In a new book that explores a group of Mayan women’s collective struggle for justice, York University Professor Alison Crosby and Boston College Professor M. Brinton Lykes examine how these women’s protagonisms have been formed after suffering genocidal violence in Guatemala during the early 1980s.
The book Beyond Repair?: Mayan Women’s Protagonism in the Aftermath of Genocidal Harm (Rutgers University Press) draws on eight years of feminist participatory action research (PAR) and examines how Mayan women’s protagonism has been shaped through dialogic interactions with intermediaries, including Mayan, ladina, mestiza and transnational activists, feminists, lawyers, psychologists, interpreters and the authors as researchers.
Crosby and Lykes trace how intermediaries accompanied Mayan protagonists in the performance of a “community of women” outside of their local geographic communities, as a space from which to enact actions for redress and engage in knowledge co-construction.
In analyzing protagonists’ engagement with a Tribunal of Conscience, a paradigmatic legal case of sexual violence as a crime against humanity and a state-sponsored National Reparations Program – actions framed as “transitional justice” – as well as the authors’ PAR process, the book addresses a central tension between Indigenous struggles to redress social suffering rooted in structural colonial violence and dispossession, and the tendency of Western rights-based regimes to individuate acts of harm and generate racialized, gendered spectacles of pain and suffering, accentuated in cases of sexual harm.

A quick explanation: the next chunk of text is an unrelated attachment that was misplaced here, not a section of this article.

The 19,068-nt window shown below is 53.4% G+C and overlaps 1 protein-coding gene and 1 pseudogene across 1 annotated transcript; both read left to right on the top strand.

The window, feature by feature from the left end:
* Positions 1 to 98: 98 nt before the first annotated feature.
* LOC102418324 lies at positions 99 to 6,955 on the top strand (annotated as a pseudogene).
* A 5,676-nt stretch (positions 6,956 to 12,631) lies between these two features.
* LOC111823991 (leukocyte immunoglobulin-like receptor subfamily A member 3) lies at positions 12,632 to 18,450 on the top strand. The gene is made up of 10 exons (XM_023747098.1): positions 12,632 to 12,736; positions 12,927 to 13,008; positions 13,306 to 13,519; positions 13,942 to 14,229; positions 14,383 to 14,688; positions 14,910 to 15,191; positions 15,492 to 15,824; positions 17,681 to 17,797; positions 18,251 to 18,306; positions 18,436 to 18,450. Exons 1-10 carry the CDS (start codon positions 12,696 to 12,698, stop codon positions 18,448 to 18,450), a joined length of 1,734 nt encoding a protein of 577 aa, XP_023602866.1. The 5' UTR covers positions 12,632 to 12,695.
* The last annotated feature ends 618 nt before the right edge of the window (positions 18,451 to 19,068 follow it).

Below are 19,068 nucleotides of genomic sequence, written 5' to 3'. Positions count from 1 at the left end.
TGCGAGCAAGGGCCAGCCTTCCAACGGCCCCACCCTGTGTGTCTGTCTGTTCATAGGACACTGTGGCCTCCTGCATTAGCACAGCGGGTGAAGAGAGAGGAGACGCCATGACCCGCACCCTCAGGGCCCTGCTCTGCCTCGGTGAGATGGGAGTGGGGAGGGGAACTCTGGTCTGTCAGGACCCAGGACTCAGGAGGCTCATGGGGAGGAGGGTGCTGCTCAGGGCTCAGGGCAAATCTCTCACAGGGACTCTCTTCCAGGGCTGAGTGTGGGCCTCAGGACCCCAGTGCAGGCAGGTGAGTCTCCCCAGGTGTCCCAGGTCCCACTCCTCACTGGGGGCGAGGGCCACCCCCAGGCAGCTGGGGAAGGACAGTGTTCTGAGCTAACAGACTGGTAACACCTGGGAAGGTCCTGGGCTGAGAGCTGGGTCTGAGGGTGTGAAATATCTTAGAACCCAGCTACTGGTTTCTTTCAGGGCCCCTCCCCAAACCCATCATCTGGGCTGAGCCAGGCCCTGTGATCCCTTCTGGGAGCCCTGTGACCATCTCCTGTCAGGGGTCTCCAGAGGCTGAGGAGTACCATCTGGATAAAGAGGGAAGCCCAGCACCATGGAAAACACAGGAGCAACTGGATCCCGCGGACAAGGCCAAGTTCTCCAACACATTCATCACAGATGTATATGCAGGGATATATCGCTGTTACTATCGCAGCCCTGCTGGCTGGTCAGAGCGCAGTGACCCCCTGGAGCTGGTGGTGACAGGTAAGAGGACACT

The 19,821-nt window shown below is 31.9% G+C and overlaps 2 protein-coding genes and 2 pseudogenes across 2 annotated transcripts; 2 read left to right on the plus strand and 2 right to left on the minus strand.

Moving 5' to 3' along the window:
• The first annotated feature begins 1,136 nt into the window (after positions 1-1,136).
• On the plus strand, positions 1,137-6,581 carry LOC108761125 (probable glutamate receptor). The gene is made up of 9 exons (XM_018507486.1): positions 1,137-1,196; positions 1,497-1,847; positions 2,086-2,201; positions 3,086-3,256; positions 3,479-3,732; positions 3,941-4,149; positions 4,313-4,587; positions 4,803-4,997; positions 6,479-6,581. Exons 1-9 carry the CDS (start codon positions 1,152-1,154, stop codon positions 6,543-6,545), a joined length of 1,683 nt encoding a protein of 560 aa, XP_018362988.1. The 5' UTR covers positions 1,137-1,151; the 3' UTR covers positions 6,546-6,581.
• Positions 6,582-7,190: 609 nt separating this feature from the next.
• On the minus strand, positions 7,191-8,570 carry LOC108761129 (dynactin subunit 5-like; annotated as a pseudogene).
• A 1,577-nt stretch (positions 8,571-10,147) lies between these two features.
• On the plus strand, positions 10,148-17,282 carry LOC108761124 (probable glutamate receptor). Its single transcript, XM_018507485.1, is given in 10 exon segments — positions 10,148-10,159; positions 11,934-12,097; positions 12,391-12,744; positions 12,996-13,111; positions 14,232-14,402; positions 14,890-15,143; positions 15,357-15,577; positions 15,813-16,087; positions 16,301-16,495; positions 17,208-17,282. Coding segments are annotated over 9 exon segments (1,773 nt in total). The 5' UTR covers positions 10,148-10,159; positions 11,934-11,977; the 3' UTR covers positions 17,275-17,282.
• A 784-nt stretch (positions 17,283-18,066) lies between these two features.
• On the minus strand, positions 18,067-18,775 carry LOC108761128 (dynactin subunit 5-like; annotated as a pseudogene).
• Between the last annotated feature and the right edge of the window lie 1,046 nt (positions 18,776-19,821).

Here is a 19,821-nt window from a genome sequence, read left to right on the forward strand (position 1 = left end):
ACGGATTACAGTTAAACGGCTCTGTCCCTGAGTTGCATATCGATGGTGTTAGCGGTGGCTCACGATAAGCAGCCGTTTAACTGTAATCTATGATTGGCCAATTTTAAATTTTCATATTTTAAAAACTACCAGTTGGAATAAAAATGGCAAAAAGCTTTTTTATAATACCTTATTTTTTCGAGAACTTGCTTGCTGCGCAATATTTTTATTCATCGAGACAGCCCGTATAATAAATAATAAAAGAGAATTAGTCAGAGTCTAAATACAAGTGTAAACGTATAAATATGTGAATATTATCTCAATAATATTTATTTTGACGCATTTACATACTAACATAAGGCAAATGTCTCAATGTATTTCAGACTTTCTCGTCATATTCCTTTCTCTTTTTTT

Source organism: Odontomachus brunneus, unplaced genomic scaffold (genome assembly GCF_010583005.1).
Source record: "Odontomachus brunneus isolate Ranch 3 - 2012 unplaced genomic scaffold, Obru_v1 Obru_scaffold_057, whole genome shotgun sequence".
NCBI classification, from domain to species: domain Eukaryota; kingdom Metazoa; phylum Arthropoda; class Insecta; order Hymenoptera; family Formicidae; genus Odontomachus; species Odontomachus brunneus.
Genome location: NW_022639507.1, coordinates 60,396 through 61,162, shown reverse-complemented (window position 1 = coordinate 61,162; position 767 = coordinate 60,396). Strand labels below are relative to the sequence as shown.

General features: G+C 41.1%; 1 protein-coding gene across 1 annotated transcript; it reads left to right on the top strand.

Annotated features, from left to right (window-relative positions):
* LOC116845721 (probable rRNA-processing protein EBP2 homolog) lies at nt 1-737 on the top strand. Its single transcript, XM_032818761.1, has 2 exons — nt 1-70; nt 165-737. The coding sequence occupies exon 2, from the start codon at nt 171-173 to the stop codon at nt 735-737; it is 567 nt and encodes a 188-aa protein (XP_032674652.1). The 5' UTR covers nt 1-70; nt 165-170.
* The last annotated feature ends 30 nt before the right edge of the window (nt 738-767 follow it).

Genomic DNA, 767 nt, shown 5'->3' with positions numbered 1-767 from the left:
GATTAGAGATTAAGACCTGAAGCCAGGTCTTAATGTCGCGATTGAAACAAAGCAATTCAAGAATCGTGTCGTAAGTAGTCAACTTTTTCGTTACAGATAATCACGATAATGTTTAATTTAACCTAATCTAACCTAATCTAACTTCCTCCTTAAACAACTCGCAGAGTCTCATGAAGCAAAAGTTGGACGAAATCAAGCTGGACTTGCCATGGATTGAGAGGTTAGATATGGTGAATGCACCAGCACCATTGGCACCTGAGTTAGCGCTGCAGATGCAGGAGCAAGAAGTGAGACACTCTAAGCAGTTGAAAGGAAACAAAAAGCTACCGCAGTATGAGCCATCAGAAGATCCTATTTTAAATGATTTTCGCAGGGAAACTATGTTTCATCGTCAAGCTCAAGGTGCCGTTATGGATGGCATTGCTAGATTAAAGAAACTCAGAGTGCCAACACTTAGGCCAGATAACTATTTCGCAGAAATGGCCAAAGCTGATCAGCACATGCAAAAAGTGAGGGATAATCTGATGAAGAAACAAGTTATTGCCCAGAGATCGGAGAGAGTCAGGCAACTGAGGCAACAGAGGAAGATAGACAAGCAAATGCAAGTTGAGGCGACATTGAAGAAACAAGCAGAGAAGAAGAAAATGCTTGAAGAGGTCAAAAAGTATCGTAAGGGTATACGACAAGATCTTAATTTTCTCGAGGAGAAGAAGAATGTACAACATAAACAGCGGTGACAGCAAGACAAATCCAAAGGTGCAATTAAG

Crosby and Lykes consider the challenges and possibilities of decolonial feminist research praxis within such terrain.
A book launch hosted by York University’s Centre for Feminist Research will take place on Friday, May 10 from 1:15 to 2:45 p.m. in 305 Founders College, Keele Campus. The event will feature the authors as well as discussant Carlota McAllister (York University) and Chair Viviana Patroni (York University).
The event is open to all. Founders College is wheelchair accessible and accessible to all. There is a gender-neutral bathroom on first floor and a single-stall, accessible bathroom on the third floor. Wayfinding signs will be posted.
Copies of the book will be available for purchase.
Co-sponsors of the event include: CERLAC, the School of Gender, Sexuality & Women’s Studies, the Graduate Program in Gender, Feminist & Women’s Studies, the Institute for Feminist Legal Studies at Osgoode Hall Law School and Founders College.
The event is organized in conjunction with the 2019 Canadian Association of Latin American & the Caribbean Studies (CALACS) Annual Conference.